Claims for the title of ‘best sailor on the planet’ could be debated long into the night. I could make a compelling, reasoned, rounded argument for any number of sailors right now but my trump card that would be almost impossible to argue against on a cold winter’s evening is a split between Charles Caudrelier and Franck Cammas. What these two have done, and continue to do, with the quite astonishing Gitana programme is something for the record books. I’m an unashamed fan. It’s almost something from the pages of the fiction shelves or sci-fi fantasy with a romance amplified by the sheer Gallic charm and ‘Joie de vivre’ that these ocean gypsy’s display every time they race or pit themselves against the clock. They are the Gypsy Kings – make no mistake.
Having the opportunity to peer into a top class ocean programme is something not to be passed up and their superb dedicated media man, Yann Riou, has collated the most remarkable series that is worthy of a Netflix billing. It’s a dive into what the team call the “joys and disillusions” of trying to set the outright Jules Verne record and documents the journey from launch in 2017, the highs and lows, the peaks and troughs, and the curation of the ultimate money-no-object tilt at the world’s greatest races and records.
Front and centre are the mercurial duo of Caudrelier and Cammas who are a truly fascinating watch. On paper this doesn’t work but in reality it’s gold-dust. Cammas is the model professional with a sailing palmares that is virtually unquestionable. He’s a household name in France and around the sailing world he’s utterly peerless. Franck looks like an aged Formula 1 driver on the Indycar circuit, fit as a fiddle, cut from the Eric Tabarly cloth with a touch of the Loick Peyron about him and an aura of being the modern-day reference point for French Offshore sailing. Everyone deeply respects Franck. He’s the gold standard.
So pairing him in the co-skipper role with Charles Caudrelier, a much lesser known but deeply hard-driving bundle of forceful energy, unafraid to fight his corner, lay the blame or challenge on an equal footing sounds like a recipe for fireworks. But it works and it works beautifully. The docu-series, that I’ve posted below in in its entirety, is worth a watch just to witness the extraordinary chemistry between the two but it is also so much more.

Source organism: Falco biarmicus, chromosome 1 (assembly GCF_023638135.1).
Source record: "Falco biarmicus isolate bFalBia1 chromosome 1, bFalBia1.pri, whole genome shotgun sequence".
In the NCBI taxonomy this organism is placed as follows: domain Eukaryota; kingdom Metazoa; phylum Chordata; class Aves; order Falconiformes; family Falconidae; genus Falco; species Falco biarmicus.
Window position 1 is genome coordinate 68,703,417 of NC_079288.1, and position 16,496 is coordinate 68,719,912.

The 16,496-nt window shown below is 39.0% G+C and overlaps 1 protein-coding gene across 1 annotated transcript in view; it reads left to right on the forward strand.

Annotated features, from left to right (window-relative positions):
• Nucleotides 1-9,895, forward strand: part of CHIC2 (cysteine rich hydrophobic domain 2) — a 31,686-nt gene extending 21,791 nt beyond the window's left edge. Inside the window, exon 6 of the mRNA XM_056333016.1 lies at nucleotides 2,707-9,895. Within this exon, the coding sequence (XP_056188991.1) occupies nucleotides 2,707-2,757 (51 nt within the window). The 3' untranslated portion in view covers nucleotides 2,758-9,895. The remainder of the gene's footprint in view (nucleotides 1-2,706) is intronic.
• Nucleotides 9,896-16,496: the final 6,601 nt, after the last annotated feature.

‘Flying Offshore’ is a masterpiece broken into bite-size, easily watchable, deeply addictive segments with the most beautiful cinematography, interviews and behind-the-scenes documentary depicting an almost unbelievable set of challenges and set-backs with more than a sprinkling of unadulterated success. It brings to life the desolation and downright terror of offshore racing at full tilt. I shudder at the danger they confront but marvel at their skill and simply take my hat off to the outstanding crews they assemble and their sheer brilliance. It’s everything.
The breathtaking audacity to build a boat that’s capable of foiling around the world and hit that magical sub-40 day target is something of wonder and it’s couched in the very essence, the DNA, of French offshore sailing. You are literally willing them on as the series progresses and the sheer scale of the programme is the blueprint that all others will be judged by in the future. The human element is magnificently captured and when it’s all boiled-down, it’s the people, the characters, their character and their determination to succeed that makes this just so compelling.
I’ll shut up now and let you dive into it. It’s the best thing you’ll see this year in sailing, anywhere on our airwaves. Congratulations to the Gitana Team on bringing this to our screens.
It’s the rarest of rare documentaries and an absolute triumph all round.